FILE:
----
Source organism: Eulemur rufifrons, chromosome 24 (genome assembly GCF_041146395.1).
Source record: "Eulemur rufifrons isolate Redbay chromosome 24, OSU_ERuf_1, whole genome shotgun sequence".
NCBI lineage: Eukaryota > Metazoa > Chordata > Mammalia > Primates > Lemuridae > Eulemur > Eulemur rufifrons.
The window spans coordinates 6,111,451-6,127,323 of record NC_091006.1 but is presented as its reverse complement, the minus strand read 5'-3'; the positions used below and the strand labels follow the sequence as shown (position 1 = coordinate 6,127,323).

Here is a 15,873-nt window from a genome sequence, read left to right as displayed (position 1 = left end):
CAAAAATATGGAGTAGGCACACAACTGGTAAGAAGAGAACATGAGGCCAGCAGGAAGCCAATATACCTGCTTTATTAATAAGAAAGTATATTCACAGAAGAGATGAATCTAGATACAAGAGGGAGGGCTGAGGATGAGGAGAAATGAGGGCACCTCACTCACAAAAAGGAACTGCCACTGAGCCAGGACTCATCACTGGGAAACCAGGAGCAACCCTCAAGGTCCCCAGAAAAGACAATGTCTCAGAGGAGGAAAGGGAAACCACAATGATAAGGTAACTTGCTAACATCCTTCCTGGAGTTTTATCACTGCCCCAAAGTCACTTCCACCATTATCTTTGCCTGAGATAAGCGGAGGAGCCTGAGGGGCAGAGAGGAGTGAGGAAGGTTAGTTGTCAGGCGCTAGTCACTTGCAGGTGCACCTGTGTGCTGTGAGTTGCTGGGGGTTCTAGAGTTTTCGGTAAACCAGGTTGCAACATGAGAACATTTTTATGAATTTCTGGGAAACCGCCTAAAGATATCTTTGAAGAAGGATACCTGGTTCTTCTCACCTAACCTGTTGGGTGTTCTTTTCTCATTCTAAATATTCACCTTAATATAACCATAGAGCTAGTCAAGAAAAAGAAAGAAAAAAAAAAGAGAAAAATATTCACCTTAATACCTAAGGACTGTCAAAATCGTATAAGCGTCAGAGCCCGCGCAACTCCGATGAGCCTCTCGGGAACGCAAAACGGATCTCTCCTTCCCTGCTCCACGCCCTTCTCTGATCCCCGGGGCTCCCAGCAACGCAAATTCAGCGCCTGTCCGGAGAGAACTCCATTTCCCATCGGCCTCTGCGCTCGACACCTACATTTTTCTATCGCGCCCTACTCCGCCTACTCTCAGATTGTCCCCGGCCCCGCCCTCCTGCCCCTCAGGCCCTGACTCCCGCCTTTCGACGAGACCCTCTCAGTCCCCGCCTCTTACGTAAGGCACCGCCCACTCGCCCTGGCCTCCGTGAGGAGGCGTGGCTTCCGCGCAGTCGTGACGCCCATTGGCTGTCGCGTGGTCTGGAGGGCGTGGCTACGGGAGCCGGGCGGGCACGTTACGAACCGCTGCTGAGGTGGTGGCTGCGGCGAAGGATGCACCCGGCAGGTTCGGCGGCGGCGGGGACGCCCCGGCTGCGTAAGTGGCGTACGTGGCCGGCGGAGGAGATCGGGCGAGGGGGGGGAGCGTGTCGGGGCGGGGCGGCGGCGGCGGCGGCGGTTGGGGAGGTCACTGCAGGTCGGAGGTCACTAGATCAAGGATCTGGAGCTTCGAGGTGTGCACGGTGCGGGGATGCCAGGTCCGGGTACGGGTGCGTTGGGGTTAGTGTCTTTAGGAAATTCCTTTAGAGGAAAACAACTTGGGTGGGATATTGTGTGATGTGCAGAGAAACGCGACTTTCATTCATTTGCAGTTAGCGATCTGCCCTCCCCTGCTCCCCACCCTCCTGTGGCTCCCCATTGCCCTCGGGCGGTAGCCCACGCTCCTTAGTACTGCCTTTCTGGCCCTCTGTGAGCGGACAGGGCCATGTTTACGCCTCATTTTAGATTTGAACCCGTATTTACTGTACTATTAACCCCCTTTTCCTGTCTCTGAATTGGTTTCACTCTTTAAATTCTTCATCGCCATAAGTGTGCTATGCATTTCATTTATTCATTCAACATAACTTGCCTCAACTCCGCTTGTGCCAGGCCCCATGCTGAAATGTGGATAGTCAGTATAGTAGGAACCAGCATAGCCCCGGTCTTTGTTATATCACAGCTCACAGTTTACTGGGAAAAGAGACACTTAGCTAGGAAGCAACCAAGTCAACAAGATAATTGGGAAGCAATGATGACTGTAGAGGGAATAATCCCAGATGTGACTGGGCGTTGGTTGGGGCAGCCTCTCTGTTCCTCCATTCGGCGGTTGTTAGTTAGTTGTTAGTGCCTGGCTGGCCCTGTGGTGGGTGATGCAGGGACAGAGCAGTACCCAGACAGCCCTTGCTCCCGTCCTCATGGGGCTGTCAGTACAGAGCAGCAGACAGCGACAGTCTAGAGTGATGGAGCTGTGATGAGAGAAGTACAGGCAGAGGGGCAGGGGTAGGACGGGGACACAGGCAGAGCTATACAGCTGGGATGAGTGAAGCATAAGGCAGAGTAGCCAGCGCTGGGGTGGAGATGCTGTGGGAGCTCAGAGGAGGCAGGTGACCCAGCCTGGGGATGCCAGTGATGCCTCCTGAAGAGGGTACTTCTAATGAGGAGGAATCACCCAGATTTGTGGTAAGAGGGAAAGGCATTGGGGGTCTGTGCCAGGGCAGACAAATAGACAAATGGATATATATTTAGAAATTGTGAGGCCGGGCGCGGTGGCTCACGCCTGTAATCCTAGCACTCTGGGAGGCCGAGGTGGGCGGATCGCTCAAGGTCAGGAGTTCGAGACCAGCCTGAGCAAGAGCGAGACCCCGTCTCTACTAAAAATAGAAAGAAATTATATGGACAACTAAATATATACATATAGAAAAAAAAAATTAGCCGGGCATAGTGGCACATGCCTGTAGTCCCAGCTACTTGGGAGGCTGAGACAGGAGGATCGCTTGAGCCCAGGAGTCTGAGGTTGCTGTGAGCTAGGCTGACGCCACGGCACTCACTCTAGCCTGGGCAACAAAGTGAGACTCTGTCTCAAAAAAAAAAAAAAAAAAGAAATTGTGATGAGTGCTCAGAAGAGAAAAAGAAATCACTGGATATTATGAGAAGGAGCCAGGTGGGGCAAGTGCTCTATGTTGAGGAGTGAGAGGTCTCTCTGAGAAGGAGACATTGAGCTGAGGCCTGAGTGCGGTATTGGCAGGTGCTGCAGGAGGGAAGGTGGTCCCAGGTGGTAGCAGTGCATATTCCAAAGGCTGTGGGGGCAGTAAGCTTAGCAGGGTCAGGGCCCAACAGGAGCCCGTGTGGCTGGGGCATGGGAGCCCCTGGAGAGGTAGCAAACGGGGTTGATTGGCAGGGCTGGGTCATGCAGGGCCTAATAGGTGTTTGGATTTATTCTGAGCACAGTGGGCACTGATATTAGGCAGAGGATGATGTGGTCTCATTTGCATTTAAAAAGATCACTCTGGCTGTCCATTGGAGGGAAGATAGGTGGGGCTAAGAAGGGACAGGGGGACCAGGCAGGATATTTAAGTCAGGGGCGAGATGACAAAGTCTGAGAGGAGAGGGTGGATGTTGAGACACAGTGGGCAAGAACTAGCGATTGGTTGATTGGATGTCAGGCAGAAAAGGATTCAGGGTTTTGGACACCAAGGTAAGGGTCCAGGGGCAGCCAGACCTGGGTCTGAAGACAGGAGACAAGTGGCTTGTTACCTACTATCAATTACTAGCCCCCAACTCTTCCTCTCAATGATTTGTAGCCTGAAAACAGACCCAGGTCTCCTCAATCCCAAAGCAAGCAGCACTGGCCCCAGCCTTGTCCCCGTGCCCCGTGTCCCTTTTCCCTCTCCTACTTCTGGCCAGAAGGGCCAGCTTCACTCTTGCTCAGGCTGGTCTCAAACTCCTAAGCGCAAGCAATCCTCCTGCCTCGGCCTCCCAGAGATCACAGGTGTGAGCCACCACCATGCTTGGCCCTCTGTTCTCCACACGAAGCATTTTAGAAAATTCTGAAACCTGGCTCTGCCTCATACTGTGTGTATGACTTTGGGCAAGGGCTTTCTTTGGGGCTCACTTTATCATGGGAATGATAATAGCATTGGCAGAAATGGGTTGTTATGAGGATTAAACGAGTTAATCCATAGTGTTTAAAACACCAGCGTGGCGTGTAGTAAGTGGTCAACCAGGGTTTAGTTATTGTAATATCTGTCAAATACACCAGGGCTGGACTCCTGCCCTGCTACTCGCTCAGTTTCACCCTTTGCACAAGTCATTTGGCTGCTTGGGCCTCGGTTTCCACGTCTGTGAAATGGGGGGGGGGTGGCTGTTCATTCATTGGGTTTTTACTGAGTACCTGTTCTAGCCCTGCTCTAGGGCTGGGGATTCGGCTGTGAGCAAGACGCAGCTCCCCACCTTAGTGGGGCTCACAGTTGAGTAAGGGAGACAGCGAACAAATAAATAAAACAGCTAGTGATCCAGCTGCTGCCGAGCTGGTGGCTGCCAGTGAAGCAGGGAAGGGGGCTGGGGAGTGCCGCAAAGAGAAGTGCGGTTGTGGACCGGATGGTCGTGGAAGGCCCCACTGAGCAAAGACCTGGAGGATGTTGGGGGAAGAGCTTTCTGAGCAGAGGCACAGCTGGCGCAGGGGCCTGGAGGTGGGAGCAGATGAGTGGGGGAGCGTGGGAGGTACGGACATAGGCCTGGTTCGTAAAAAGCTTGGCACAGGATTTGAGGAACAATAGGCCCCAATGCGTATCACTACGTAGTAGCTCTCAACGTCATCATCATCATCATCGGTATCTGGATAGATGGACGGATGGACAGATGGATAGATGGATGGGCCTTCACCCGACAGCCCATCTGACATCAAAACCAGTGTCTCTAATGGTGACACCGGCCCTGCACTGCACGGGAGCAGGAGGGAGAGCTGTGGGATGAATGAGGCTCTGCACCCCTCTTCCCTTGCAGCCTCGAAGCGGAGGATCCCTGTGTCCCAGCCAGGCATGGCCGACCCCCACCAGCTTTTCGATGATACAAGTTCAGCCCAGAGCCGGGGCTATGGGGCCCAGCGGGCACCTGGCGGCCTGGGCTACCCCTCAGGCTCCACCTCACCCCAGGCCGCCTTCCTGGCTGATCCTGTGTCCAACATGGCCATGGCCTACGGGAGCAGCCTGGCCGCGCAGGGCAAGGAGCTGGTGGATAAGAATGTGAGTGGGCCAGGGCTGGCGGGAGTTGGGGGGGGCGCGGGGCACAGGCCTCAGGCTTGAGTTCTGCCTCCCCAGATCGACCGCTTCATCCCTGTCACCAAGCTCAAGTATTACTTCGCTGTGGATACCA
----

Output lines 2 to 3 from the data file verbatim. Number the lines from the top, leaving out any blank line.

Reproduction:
Source record: "Eulemur rufifrons isolate Redbay chromosome 24, OSU_ERuf_1, whole genome shotgun sequence".
NCBI lineage: Eukaryota > Metazoa > Chordata > Mammalia > Primates > Lemuridae > Eulemur > Eulemur rufifrons.